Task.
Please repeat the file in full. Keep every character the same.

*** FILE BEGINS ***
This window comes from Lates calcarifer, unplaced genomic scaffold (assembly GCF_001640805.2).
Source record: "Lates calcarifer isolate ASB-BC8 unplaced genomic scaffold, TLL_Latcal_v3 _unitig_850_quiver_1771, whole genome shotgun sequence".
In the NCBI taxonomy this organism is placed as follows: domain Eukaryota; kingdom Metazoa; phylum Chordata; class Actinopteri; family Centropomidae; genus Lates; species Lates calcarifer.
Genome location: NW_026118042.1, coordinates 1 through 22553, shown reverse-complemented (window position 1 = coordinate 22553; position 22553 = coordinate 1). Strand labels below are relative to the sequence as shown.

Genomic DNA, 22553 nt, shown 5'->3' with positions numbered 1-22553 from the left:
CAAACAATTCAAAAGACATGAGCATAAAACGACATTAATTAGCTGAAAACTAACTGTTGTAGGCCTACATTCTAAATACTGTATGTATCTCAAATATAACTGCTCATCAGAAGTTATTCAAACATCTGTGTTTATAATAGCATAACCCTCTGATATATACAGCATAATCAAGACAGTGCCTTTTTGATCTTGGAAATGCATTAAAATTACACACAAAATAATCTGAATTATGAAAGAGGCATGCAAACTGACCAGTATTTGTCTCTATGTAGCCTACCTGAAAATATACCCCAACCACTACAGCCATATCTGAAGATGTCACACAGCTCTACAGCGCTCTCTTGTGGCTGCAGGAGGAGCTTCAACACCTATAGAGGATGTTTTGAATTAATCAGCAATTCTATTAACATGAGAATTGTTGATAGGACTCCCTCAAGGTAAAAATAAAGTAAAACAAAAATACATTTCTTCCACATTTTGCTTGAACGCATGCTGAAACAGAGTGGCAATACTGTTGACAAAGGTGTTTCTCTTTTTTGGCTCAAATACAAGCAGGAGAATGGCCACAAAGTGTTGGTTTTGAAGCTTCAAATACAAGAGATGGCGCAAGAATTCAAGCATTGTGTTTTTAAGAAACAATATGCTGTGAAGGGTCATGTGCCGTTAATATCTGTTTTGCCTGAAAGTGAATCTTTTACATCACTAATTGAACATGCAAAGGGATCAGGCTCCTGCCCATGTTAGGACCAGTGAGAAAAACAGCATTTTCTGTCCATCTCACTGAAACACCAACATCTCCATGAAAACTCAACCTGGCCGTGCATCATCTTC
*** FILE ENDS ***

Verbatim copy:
This window comes from Lates calcarifer, unplaced genomic scaffold (assembly GCF_001640805.2).
Source record: "Lates calcarifer isolate ASB-BC8 unplaced genomic scaffold, TLL_Latcal_v3 _unitig_850_quiver_1771, whole genome shotgun sequence".
In the NCBI taxonomy this organism is placed as follows: domain Eukaryota; kingdom Metazoa; phylum Chordata; class Actinopteri; family Centropomidae; genus Lates; species Lates calcarifer.
Genome location: NW_026118042.1, coordinates 1 through 22553, shown reverse-complemented (window position 1 = coordinate 22553; position 22553 = coordinate 1). Strand labels below are relative to the sequence as shown.

Genomic DNA, 22553 nt, shown 5'->3' with positions numbered 1-22553 from the left:
CAAACAATTCAAAAGACATGAGCATAAAACGACATTAATTAGCTGAAAACTAACTGTTGTAGGCCTACATTCTAAATACTGTATGTATCTCAAATATAACTGCTCATCAGAAGTTATTCAAACATCTGTGTTTATAATAGCATAACCCTCTGATATATACAGCATAATCAAGACAGTGCCTTTTTGATCTTGGAAATGCATTAAAATTACACACAAAATAATCTGAATTATGAAAGAGGCATGCAAACTGACCAGTATTTGTCTCTATGTAGCCTACCTGAAAATATACCCCAACCACTACAGCCATATCTGAAGATGTCACACAGCTCTACAGCGCTCTCTTGTGGCTGCAGGAGGAGCTTCAACACCTATAGAGGATGTTTTGAATTAATCAGCAATTCTATTAACATGAGAATTGTTGATAGGACTCCCTCAAGGTAAAAATAAAGTAAAACAAAAATACATTTCTTCCACATTTTGCTTGAACGCATGCTGAAACAGAGTGGCAATACTGTTGACAAAGGTGTTTCTCTTTTTTGGCTCAAATACAAGCAGGAGAATGGCCACAAAGTGTTGGTTTTGAAGCTTCAAATACAAGAGATGGCGCAAGAATTCAAGCATTGTGTTTTTAAGAAACAATATGCTGTGAAGGGTCATGTGCCGTTAATATCTGTTTTGCCTGAAAGTGAATCTTTTACATCACTAATTGAACATGCAAAGGGATCAGGCTCCTGCCCATGTTAGGACCAGTGAGAAAAACAGCATTTTCTGTCCATCTCACTGAAACACCAACATCTCCATGAAAACTCAACCTGGCCGTGCATCATCTTC